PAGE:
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From self-harm to self-belief

Even though self-harm is discussed in the media, the subject of self-harming can still feel difficult to approach. It can feel daunting and complex to help and treat someone who is self-harming. Self-harming is nearly always a way of coping, or releasing overwhelming emotion, it can also be a way to process emotion and sometimes to even express unexplainable feelings. Of course, if someone is left without useful support, this can develop into a cycle of self-destruction and self-hate.

In a situation where someone feels they have no control, self harming can give a sense of control, change emotional pain into physical pain, or even be a self inflicted ‘punishment’ for certain feeling and experiences.

The most common way of self-harming is to cut the skin in some way but there are many other ways harm or hurt can be caused – poisoning, over or under eating, biting, pick/scratching skin, burning, hitting oneself, overdosing, exercising excessively, pulling hair and getting into flights where you know you’ll get hurt.

One of the key factors to helping someone in these situations is building a trusting relationship, where someone can begin to express the feelings that are leading them into self-destructive behaviours. Therefore, the work of helping someone who is self-harming is not just restricted to therapists. Social workers, care workers, parents, teachers, peer support workers, online and helpline services and friends, are often extremely key in the process too. Making sure you have the right knowledge, skills and information can make a huge difference to help someone begin to move on from self-harm. Sometimes it can be difficult to understand and sympathise with something, if you fell you haven’t had direct personal experience but armed with this clear, research-based framework and practical skills you needn’t feel that way again….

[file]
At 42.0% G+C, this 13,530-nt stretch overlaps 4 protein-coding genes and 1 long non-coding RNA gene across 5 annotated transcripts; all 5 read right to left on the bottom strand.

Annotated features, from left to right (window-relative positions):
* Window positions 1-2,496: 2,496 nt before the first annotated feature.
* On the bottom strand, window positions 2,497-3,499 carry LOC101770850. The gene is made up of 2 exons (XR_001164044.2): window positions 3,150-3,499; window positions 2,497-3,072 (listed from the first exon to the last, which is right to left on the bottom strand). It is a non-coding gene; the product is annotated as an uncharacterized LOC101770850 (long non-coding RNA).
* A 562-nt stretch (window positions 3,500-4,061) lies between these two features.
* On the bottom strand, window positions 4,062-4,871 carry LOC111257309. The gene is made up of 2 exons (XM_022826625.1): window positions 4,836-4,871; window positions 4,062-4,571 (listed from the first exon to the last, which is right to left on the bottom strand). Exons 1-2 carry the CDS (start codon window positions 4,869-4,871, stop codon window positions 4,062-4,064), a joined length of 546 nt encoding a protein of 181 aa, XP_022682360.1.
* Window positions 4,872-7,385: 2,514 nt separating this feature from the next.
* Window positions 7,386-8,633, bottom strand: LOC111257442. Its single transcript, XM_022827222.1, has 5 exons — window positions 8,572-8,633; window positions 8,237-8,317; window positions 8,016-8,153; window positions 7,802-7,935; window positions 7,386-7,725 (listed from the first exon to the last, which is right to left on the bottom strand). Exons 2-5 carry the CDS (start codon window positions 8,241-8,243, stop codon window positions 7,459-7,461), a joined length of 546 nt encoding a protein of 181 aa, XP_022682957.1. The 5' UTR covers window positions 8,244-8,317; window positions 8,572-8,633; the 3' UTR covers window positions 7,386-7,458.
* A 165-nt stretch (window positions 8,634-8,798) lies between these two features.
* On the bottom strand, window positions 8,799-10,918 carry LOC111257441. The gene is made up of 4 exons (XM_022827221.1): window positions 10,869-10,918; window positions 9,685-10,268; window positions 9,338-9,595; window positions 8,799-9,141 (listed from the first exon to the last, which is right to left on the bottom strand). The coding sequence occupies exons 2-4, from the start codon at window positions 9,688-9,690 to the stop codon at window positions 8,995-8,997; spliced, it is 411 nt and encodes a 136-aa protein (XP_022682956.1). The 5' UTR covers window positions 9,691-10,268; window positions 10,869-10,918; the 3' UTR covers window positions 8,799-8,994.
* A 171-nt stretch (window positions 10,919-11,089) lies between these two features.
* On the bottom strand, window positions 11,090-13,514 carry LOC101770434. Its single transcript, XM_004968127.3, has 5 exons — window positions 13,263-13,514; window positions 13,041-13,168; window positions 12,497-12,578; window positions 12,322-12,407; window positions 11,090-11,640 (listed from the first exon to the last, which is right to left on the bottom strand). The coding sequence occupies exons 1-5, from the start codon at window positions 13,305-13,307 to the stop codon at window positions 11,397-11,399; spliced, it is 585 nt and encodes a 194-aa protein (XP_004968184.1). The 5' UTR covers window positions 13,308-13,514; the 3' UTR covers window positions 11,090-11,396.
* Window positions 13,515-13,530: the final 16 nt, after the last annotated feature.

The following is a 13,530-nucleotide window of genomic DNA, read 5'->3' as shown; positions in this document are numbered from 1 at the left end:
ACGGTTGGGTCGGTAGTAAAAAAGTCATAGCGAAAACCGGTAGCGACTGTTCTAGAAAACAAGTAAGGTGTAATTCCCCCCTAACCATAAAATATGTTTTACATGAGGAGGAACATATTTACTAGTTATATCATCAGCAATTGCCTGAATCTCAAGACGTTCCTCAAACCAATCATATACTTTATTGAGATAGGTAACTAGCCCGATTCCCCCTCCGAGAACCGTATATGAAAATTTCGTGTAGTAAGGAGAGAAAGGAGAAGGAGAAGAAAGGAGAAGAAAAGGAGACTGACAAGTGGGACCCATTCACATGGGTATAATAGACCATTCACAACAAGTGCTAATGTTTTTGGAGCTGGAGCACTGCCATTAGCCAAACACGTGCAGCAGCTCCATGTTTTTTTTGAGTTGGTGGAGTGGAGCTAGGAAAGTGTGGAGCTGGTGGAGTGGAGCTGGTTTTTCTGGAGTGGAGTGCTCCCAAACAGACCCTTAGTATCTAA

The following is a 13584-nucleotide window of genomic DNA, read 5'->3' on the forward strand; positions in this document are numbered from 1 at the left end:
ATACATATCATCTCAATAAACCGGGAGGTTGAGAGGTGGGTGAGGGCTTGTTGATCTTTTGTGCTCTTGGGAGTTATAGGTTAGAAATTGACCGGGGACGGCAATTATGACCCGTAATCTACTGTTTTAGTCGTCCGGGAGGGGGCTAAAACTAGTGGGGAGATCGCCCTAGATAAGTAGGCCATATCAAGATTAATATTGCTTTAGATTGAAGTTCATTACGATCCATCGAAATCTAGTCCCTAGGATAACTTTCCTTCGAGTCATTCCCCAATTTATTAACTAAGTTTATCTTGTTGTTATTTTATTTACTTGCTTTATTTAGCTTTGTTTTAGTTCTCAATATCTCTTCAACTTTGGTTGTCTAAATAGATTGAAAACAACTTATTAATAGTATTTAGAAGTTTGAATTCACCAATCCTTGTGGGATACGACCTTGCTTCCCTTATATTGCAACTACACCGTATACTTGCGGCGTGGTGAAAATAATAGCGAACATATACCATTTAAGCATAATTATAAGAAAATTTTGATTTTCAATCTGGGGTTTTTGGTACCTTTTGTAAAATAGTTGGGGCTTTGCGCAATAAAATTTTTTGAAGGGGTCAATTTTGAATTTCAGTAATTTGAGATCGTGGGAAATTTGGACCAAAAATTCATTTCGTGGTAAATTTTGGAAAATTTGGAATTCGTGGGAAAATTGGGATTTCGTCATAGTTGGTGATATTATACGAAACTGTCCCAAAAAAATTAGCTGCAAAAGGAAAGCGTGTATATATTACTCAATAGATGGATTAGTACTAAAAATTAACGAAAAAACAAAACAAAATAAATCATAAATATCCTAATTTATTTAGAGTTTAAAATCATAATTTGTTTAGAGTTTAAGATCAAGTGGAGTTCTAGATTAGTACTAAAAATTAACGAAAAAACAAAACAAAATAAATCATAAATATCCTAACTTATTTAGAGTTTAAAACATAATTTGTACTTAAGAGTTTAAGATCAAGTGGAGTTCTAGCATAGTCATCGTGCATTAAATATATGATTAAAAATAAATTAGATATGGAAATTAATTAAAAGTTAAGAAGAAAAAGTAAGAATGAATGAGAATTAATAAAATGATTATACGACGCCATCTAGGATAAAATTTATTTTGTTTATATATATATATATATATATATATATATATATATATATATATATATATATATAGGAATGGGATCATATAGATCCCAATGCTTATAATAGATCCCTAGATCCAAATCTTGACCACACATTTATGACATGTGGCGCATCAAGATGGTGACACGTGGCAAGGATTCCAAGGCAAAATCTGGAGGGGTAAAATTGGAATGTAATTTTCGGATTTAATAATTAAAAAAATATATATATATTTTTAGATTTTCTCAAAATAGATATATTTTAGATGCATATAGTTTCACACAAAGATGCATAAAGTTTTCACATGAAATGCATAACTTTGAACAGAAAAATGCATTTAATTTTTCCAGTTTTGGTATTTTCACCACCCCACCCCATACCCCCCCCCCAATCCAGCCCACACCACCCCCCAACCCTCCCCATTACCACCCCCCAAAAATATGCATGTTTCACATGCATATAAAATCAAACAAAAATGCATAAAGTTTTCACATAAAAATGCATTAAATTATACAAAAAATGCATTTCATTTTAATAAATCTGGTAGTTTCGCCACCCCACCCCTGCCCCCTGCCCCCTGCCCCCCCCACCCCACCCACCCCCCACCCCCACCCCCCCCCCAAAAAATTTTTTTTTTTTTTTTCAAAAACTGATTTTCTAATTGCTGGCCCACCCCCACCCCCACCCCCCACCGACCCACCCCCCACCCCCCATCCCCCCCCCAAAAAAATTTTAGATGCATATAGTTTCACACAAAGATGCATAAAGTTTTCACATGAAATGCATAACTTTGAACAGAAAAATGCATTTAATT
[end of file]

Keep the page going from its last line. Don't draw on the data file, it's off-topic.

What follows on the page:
Attend Emily Gajewski's ‘Overcoming Self-harm’ one-day training course and/or online course.

Emily Gajewski: SROT, HG.Dip.P, MHGI
Emily has worked for over 18 years as a therapist in the NHS (and privately), helping people move on from even the most severe emotional difficulties in a wide range of settings, ranging from psychiatric Intensive Care Units to supporting people in their own homes. Most recently she was employed as a Lead Occupational Therapist in Sussex where she developed a number of mental health services, working with a wide range of emotional difficulties (including self-harm and psychosis) and also leading on staff development and training. She now works freelance as a therapist, trainer and coach. Click here to find out more about Emily.


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Date posted: 14/02/2024